There has been lot of controversy regarding MHC expression in NSPCs, and earlier most studies have demonstrated low surface expression of both MHC class I and class II. Recently, however, MHC class I expression in NSPCs from mouse, rat and humans has been documented, and both murine and human NSPCs are able to trigger an allogenic reaction and stimulate the proliferation of allogenic T-cells [13], [15]. We also show upon JEV infection, the surface expression of MHC class I (but not class II) on NSPCs increased robustly at 2 and 3 dpi in vitro. High expression of MHC class I on the Nestin positive cells in the SVZ of infected animals was also observed. Our observations support previous studies showing induction of both classical and non-classical MHC class I antigens after JEV infection, but not of MHC class II [37]. The immune properties of NSPCs are very similar to those of neurons, which also rarely express MHC class I molecules [38], but may be induced to express high levels of MHC class I after axotomy or lesions, treatment with cytokines, and viral infections [39], [40], [41]. MHC class I signaling has been shown to be important for synaptic plasticity during normal development as well as during axonal regeneration following axotomy or lesions [41], [42]. Therefore, the high expression of MHC class I by the infected NSPCs, may suggest a role of MHC signaling in these cells to aid in functional recovery from viral infection.

We further demonstrate that high costimulatory molecule expression on virus infected neurospheres is immunologically functional, i.e. JEV infected NSPCs are able to costimulate T cells. Both Mixed Lymphocyte reaction and CFSE experiments have validated that co-culture of allogenic T cells with JEV infected NSPCs can stimulate T-cell proliferation significantly compared to co-culture with uninfected NSPCs. Besides providing functional costimulation, the virus infected neurospheres also provide mitogenic signals for T-cell proliferation and activation. IL-2, a Th1 cytokine induces clonal expansion of T cells during an immune response without determining the antigen specificity [43]. Though previous reports have shown no detectable expression of IL-2 mRNA in human NSPCs even after stimulation with IFN-γ and TNF-α, we observed conspicuous induction of IL-2 mRNA in mouse NSPCs cells by qRT-PCR. JEV infection in NSPCs induced the expression of IL-2 mRNA, which reached its peak at 2–3 dpi. Thus, it can be clearly stated that NSPCs stimulate the adaptive immune response by production of Th1 cytokines, which in turn regulate the proliferation of T cells.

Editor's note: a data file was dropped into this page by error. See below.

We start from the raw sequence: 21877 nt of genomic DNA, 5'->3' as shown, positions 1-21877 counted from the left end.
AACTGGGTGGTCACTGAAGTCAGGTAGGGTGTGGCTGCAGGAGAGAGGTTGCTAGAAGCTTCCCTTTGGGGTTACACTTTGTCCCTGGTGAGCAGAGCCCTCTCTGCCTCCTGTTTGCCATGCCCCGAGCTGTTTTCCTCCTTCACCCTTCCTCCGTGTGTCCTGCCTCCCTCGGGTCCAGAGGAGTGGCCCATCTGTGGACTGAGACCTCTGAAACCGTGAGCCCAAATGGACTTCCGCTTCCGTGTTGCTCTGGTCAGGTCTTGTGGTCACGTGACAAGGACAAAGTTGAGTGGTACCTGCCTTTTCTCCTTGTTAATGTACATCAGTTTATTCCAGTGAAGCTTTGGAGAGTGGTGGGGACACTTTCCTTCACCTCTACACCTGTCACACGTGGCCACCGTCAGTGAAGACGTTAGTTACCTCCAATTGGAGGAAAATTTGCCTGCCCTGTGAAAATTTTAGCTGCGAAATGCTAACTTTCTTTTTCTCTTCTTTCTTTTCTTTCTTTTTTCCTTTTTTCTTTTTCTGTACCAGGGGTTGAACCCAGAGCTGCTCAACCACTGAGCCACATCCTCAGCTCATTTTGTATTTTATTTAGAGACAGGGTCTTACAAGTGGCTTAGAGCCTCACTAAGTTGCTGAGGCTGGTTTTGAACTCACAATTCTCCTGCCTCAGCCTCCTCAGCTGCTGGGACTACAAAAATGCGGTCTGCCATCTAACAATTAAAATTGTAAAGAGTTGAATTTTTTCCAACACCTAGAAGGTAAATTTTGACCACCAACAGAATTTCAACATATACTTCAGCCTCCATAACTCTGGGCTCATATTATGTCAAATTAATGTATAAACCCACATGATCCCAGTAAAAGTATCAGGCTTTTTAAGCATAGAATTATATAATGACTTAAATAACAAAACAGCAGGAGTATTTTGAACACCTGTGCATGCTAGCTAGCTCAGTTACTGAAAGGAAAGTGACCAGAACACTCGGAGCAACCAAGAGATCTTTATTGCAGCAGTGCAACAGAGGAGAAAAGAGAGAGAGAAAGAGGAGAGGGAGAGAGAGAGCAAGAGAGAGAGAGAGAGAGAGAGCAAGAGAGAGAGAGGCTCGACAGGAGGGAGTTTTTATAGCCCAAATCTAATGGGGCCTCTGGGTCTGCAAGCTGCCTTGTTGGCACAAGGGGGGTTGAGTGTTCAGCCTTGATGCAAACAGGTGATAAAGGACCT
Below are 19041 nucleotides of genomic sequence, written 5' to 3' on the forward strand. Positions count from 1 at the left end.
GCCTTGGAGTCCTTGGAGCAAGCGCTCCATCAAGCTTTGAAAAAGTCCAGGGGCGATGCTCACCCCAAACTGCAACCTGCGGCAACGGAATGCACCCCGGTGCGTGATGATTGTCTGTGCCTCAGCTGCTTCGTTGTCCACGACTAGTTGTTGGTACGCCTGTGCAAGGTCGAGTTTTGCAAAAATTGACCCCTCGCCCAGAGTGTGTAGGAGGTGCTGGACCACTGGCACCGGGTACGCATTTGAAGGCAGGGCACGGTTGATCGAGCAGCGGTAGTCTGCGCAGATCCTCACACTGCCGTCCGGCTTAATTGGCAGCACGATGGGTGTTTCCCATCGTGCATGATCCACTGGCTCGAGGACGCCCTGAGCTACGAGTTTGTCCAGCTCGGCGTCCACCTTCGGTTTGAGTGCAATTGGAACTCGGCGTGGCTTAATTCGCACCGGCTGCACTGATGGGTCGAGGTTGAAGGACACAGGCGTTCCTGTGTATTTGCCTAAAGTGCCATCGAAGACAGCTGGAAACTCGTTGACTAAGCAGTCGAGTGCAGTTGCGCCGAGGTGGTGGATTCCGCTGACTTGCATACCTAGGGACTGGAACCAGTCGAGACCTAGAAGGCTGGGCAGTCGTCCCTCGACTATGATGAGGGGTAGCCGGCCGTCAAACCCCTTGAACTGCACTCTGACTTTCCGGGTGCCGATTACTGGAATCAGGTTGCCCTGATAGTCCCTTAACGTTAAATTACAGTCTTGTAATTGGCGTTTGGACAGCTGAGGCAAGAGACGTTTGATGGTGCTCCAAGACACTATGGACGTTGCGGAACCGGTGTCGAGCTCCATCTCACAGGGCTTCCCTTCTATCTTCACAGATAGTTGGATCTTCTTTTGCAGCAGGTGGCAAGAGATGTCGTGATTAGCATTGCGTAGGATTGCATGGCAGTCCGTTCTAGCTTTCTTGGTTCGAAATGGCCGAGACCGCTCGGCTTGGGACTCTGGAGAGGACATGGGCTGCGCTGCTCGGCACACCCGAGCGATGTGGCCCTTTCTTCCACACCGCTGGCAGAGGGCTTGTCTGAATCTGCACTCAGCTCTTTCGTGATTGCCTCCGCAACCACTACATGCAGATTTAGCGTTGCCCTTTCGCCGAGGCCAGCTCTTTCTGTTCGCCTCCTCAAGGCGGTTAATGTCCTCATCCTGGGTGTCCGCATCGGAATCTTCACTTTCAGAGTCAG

To summarize, murine NSPCs may respond to neurotropic virus infection by:

  • i) Production of different cytokines and chemokines like IFN-γ and IL-6, which activate the prototypical immune cells of the brain, mainly astrocytes and microglia. IFN-γ also contributes to the generation of an innate immune response to viral infection. Soluble mediators released from infected NSPCs activate microglia and stimulate production of cytochemokines like TNF-α, IL-6, IFN-γ and CCL2 (unpublished observations).
  • ii) Certain cyto/chemokines like TNF-α and CCL2 increase the expression of cell adhesion molecules on endothelial cells and aid in infiltration of peripheral T-cells and monocytes by crossing the Blood Brain Barrier.
  • iii) Uupregulation of costimulatory molecules and MHC class I expression upon virus infection on NSPCs allows these cells to effectively costimulate T cells and also trigger their proliferation (via IL-2 production). Thus, the NSPCs may also act on the adaptive immune axis and help in generation of antigen/virus specific immune response.